In the wake of race based riots, not-so-secret police violence and the ongoing presidential campaign of Donald Trump, self-reflection is something many argue the United States could do with at the moment. Atlanta-based band Algiers are holding up the blackest of mirrors to their mother country. Merging gospel, hip-hop, punk and everything in between, the dark hybrid sound that accompanies the socio-political message of the band is finally showcased for the hundred or so people gathered in Gulliver’s Pub in Northern Quarter.
The group enter to the sound of swelling doomsday strings and a recording of aggrieved African-American voices, an intense welcome to the next hour of small-stage social protest. The music remains similarly eerie as guitarist Lee Tesche’s instrument screeches and echoes, whilst frontman Franklin James Fischer gives a soulful, tortured vocal performance from the start. Dressed in a suit, Fischer resembles a preacher, wincing and wailing his way through songs—at one point, he even takes to the crowd, seemingly performing an exorcism on someone. There is a sense that this band are putting on the last gig on judgement day, a final funeral for the mesmerised audience.
Algiers’ strongest songs, ‘Irony.Utility.Pretext.’ and ‘But She Was Not Flying’ appear early on, demanding attention with handclaps, chants and violent harmonies, the latter track also providing the most impassioned of Fischer’s vocal performances. Although it can be hard to discern everything Fischer says, lyrics aimed at the powers that be do float up occasionally, as they are accused of “Deciding who is fit/To go out and die/And who is black enough/To be left behind”.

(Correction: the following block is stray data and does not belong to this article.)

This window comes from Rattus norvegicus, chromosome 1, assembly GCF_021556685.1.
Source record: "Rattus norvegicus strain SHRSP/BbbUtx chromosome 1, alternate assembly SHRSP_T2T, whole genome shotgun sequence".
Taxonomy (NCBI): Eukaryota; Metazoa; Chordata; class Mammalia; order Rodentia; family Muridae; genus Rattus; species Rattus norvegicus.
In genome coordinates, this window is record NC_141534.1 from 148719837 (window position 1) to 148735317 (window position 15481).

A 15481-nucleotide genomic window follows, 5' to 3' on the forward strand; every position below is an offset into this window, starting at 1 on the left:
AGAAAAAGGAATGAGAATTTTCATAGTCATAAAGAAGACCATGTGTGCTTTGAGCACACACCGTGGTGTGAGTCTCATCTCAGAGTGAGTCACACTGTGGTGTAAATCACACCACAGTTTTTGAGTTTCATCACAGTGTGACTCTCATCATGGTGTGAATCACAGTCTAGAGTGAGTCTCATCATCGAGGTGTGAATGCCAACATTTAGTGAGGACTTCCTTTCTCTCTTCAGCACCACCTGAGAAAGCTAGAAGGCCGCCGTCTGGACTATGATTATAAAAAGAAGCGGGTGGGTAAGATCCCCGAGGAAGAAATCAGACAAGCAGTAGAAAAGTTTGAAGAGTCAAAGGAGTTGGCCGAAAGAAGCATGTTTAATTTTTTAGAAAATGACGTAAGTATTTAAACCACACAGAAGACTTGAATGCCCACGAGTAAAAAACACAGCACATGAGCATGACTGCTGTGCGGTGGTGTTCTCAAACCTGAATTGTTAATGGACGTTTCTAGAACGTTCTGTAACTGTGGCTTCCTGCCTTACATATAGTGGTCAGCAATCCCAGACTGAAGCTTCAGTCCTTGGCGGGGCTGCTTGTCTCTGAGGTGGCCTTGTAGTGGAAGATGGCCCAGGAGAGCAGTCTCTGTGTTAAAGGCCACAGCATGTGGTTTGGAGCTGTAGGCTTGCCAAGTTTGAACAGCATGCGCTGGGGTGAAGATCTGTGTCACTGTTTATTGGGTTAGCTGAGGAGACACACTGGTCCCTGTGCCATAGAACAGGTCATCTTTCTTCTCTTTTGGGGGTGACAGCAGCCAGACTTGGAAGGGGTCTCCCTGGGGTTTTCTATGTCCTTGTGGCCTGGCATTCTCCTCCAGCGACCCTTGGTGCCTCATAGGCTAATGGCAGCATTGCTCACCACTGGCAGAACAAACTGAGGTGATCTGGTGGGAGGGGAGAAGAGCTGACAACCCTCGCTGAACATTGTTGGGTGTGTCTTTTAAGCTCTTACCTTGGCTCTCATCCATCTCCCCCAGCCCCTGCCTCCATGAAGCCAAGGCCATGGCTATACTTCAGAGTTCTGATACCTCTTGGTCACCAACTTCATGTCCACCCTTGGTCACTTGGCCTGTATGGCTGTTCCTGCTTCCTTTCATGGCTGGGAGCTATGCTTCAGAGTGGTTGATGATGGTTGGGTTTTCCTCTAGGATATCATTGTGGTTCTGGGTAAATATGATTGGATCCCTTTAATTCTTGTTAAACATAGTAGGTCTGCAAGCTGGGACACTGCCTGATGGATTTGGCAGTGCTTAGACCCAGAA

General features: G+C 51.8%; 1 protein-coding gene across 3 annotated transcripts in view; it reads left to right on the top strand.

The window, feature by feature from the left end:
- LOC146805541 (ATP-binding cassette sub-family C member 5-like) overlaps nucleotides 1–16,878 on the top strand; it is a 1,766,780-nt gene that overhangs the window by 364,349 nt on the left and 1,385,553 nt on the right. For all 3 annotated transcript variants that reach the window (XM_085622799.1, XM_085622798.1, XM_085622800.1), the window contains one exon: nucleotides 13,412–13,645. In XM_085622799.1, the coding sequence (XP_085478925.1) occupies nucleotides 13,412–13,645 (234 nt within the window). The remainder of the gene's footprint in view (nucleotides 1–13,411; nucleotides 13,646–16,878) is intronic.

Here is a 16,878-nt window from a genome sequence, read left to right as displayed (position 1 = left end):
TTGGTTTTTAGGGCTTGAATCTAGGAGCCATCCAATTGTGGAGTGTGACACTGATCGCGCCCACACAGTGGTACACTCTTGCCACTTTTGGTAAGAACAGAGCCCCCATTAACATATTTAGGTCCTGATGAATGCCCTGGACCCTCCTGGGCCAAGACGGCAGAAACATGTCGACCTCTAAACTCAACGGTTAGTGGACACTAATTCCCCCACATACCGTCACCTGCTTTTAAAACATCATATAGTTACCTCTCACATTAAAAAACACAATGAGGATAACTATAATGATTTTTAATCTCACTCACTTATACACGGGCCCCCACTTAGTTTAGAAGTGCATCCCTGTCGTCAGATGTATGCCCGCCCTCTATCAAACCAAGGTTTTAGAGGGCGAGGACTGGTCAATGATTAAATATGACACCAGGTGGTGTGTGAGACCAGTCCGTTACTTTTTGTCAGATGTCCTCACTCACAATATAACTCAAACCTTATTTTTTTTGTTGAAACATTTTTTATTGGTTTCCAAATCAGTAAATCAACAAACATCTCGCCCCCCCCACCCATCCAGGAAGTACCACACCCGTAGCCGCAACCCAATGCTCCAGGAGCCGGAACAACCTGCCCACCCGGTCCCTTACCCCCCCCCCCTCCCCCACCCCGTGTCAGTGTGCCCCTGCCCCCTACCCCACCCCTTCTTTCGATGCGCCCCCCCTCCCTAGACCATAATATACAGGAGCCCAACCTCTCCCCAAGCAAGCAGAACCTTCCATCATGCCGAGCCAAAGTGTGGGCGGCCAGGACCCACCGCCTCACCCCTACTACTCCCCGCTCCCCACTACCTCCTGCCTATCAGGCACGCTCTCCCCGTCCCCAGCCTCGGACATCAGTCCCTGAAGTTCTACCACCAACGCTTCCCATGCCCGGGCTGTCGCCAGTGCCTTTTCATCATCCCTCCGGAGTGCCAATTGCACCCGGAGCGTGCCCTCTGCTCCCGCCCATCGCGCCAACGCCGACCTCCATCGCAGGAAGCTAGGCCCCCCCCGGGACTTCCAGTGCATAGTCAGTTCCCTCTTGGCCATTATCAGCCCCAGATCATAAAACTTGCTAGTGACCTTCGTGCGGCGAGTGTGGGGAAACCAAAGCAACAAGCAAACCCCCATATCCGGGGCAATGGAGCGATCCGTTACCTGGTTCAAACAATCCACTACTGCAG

The crowd’s interest dwindles somewhat with ‘Remains’, bassist Ryan Mahan’s attempt to cause a clap-along by beating his own chest and head becoming insipid rather than inspiring; by the time ‘Blood’ comes on, the man who was exorcised has whipped out a vape pen and a middle-aged couple are seen kissing to the words “four hundred years of torture”. Matt Tong, the ex-Bloc Party drummer who has joined the band for live shows, can seem like a frustrated circus animal at times. His thwacks dwarf other elements of the music, yet the clinical ferocity he displayed in his old band never surfaces, which is a shame given this is one of the best drummers British indie music has seen.
Fears the band may have peaked too soon however are dismissed when they reach their slow moment. ‘Games’ is a beaten-up guitar ballad about faith, in religion and in humanity, switching the tone from aggressive to melancholic. This captivates the crowd entirely and going into final song, ‘Black Eunuch’, you can see they’ve been won over. With a fantastic guitar riff and Fischer throwing in some dance moves, just to show that it doesn’t have to be so serious all the time, the controlled noise builds flawlessly to the show’s successful climax. Although Algiers can hardly constitute easy listening, their message resolutely hits home.
Unlike other artists in America discussing similar themes, say for instance Kendrick Lamar, the band don’t seek audience participation through catchiness or an accessible style. This makes them a spectacle. Algiers stun you into silence and force you to listen to them so you think about what they’re saying. The show ends then on a last note as dramatic as its first. An incredible performance overall, they will surely grab the attention of the wider world, as they did to this small pub in Manchester, by virtue of being a truly relevant band for today.